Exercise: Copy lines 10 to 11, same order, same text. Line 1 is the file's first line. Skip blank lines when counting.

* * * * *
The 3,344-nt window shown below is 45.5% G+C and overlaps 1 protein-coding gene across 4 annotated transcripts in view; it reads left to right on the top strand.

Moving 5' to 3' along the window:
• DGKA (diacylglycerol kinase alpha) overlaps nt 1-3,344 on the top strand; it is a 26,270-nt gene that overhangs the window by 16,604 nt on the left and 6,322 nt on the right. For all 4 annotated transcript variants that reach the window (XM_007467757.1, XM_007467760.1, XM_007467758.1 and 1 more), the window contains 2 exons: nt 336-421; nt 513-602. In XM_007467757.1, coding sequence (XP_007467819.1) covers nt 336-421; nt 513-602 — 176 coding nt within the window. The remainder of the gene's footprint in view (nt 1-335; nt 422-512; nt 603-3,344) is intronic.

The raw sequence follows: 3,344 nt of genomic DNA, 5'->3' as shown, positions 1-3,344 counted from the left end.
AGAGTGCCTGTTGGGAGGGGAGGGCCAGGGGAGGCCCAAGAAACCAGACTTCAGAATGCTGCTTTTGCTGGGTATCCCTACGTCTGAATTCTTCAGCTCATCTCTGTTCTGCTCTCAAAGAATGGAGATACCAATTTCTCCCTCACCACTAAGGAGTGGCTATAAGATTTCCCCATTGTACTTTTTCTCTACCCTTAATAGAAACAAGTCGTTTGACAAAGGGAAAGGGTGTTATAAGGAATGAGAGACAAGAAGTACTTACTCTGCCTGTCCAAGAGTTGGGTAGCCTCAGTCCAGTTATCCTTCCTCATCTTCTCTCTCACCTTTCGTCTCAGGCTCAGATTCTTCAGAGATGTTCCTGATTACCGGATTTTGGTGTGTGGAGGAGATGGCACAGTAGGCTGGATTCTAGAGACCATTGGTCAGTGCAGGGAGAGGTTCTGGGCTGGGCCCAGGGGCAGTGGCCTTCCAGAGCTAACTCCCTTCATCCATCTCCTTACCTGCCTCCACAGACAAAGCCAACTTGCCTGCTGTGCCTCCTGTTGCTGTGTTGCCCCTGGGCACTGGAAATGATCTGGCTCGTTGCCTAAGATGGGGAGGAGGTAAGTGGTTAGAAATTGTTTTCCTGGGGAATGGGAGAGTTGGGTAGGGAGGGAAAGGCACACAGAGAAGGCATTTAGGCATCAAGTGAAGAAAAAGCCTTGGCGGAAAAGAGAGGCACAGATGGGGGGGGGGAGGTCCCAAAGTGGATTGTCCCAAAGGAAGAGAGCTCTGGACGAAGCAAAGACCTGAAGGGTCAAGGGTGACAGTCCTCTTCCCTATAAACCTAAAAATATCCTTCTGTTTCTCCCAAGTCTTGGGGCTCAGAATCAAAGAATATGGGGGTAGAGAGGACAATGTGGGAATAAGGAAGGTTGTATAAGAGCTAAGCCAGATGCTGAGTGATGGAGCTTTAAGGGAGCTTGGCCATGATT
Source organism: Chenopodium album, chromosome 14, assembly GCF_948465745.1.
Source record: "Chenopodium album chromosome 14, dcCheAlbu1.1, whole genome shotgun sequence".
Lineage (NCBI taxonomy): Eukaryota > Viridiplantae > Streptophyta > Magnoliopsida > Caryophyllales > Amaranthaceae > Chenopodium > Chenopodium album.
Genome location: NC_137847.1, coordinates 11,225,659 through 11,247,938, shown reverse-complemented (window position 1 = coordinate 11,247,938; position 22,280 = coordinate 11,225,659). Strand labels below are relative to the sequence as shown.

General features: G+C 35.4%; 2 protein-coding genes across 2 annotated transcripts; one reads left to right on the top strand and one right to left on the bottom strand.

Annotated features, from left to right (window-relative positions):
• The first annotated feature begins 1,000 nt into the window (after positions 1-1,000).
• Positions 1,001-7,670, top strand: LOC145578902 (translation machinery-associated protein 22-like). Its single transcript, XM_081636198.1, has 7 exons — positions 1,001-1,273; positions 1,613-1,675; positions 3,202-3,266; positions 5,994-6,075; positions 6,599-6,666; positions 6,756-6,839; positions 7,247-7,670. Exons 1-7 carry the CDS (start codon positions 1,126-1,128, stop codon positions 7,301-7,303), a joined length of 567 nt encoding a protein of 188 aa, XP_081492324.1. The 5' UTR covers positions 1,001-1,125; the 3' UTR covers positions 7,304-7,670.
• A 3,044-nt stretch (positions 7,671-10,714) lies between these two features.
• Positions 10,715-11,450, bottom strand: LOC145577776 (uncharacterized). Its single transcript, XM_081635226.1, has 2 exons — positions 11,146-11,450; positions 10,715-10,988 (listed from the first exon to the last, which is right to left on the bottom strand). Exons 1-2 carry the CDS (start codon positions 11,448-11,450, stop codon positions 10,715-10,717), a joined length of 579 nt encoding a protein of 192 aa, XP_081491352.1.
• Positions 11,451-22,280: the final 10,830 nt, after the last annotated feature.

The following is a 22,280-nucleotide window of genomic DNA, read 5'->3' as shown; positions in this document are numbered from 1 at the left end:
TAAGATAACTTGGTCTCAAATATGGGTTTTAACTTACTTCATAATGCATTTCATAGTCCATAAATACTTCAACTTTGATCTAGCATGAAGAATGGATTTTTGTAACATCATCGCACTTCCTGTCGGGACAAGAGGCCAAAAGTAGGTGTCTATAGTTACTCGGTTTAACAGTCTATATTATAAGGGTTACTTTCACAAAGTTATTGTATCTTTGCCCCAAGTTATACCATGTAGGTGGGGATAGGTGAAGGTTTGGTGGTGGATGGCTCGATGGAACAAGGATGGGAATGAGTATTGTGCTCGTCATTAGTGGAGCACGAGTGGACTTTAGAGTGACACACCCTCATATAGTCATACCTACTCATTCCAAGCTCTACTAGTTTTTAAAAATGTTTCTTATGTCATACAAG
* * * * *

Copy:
General features: G+C 35.4%; 2 protein-coding genes across 2 annotated transcripts; one reads left to right on the top strand and one right to left on the bottom strand.

Annotated features, from left to right (window-relative positions):